During his six years in the military, Jason Sydoriak learned to communicate with a variety of people. From getting food and water to locals, to bonding with his fellow marines, coordination was key.
Sydoriak, a presidential candidate for the Associated Students of Colorado State University, and his running mate, Taylor Albaugh, said they want students and administration to be on the same page.
“The last few years, it seemed like the students voice hasn’t necessarily been heard,” Sydoriak said. “That’s not because students don’t have an opinion or they don’t have interest. It’s more because our student government hasn’t harnessed the potential. They haven’t used it as a leverage to bring to the table with the administration. ”
The candidates are not interested in causing conflict, but rather in evaluating the communication problems at CSU.
“What we have to do is take a step back first and realize what are the systemic causes, do these problems interconnect with each other,” Sydoriak said. “You can talk about the stadium, you can talk about tuition, you can talk about parking, but what it comes down to is that there’s a disconnect between the students being heard by the administration and by other departments on campus.”
Their platform can be divided into three sections: academics, experience and inclusion.
Academically, they hope to make printing easier on campus and change grading procedures. Because of their experience, they recognize parking and late-night snacks are important. Finally, they hope to establish a Middle Easter Cultural Center and a campus review board for CSUPD.
Presidential candidate: Jason Sydoriak
When the 2013 floods struck Colorado, Jason Sydoriak was one of the first to offer relief for victims across the state.
“I just got really dirty and muddy,” Sydoriak said. “It resonates with me because that’s the sort of stuff I did in the military. … Whether it was building roads, or figuring out how to get them food.”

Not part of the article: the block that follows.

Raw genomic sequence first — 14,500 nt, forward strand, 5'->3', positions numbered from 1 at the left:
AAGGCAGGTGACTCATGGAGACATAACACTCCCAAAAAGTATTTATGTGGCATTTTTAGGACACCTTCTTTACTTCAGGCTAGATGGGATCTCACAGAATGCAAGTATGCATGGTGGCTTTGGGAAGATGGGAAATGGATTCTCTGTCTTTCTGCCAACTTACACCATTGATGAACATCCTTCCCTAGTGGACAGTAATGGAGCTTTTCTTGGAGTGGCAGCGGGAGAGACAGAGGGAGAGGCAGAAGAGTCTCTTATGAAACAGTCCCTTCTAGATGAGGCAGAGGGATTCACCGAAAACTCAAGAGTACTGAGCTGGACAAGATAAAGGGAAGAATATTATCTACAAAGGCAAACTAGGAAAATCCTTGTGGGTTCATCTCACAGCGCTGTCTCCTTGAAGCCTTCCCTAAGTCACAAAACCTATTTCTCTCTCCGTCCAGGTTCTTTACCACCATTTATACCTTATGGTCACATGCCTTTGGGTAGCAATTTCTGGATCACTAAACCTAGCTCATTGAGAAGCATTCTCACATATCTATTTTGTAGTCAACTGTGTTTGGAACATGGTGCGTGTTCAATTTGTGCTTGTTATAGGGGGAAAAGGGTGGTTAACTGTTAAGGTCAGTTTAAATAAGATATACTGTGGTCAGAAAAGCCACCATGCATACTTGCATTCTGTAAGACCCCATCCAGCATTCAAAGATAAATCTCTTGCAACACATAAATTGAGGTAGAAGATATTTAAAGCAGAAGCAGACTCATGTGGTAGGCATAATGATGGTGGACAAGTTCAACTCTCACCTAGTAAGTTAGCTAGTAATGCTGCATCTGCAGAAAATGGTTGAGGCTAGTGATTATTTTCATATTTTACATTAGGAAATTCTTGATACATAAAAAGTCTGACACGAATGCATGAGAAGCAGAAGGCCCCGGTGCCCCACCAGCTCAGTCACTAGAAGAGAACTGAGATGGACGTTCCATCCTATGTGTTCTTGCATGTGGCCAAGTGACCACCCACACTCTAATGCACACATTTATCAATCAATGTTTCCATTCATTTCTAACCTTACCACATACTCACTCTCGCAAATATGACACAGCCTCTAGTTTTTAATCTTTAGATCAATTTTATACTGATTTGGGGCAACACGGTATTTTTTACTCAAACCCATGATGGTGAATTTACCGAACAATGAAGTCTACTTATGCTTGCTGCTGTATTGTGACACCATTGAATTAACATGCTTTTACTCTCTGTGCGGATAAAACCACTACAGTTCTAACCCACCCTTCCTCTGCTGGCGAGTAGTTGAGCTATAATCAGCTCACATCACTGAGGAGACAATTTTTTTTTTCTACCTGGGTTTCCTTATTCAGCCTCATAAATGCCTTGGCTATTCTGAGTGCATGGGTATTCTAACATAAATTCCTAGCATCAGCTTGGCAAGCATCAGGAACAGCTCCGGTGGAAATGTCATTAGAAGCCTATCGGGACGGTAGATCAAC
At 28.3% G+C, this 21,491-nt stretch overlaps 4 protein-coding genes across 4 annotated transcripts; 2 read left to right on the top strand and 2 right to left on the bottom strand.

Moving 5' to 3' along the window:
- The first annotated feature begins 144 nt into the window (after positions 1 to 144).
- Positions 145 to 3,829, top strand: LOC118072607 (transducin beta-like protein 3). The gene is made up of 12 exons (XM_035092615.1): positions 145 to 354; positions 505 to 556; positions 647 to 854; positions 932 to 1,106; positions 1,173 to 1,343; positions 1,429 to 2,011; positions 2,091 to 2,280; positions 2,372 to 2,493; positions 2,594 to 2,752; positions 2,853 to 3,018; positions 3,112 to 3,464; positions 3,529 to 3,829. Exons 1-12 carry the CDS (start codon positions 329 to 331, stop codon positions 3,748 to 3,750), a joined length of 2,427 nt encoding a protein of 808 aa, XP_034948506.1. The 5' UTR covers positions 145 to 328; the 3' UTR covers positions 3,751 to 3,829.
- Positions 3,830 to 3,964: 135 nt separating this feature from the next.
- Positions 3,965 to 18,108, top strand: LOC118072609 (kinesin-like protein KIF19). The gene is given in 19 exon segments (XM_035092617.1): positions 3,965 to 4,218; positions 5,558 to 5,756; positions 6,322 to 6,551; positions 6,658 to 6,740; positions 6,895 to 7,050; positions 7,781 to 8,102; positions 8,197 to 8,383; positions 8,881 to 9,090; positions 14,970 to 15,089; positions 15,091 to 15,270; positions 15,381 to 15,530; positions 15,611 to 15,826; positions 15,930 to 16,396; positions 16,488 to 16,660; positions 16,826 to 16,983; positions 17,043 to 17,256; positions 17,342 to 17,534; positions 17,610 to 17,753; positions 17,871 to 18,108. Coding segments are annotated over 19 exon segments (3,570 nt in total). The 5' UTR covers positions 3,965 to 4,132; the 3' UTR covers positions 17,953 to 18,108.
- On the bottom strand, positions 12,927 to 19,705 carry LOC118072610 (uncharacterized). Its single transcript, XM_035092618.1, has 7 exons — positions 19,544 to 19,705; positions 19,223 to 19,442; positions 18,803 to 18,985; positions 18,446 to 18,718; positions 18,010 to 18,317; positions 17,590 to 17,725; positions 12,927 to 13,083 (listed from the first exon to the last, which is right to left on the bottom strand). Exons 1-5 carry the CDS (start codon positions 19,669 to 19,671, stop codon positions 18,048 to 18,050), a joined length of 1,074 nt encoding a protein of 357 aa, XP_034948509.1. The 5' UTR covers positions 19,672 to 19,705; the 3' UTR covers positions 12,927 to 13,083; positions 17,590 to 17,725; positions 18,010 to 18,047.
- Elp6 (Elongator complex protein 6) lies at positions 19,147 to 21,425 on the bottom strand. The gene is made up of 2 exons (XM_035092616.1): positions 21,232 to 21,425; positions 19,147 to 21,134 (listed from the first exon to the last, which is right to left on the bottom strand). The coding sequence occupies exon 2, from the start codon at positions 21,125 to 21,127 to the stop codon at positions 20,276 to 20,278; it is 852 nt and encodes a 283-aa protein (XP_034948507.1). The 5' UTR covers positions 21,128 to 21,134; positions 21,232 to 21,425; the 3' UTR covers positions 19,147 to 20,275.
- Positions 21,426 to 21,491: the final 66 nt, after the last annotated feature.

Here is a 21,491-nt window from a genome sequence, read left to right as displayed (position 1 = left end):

Deployed in Iraq and Afghanistan, Sydoriak says he learned to overcome many challenges. However, the senior political science and economics major said his difficulties did not end after the military. As he transitioned to civilian life with injuries from combat, Sydoriak valued the support he gained at CSU.
“People do face large obstacles,” Sydoriak said. “The most courageous people can ask for help, no matter where they come from.”
Tana Todd, the president of the Student Veteran Organization, described Sydoriak as a “loudspeaker” for the veteran community.
“(He acts as) the lighthouse, the first handshake, the slap on the back and the first cup of coffee for people who are leaving a very structured, well-organized lifestyle,” Todd said.
By running for president, Sydoriak hopes to provide more enriching support opportunities for the diverse student body.
“My service didn’t end when I left the marine corps,” Sydoriak said. “I want to continue serving the community.”
To do this, he plans to pursue a career in politics. He lobbied for legislation that passed in the U. S. Congress, including the Clay Hunt Suicide Prevention for American Veterans Act.
“I learned how to play with the big dogs,” Sydoriak said. “Knowing that there’s something bigger than you … takes a lot of courage and it takes a lot of tact.”
Andrew Bondi, an associate senator, said that Sydoriak is one of the most active members in ASCSU. He said his connections with the city and the University make him a valuable candidate.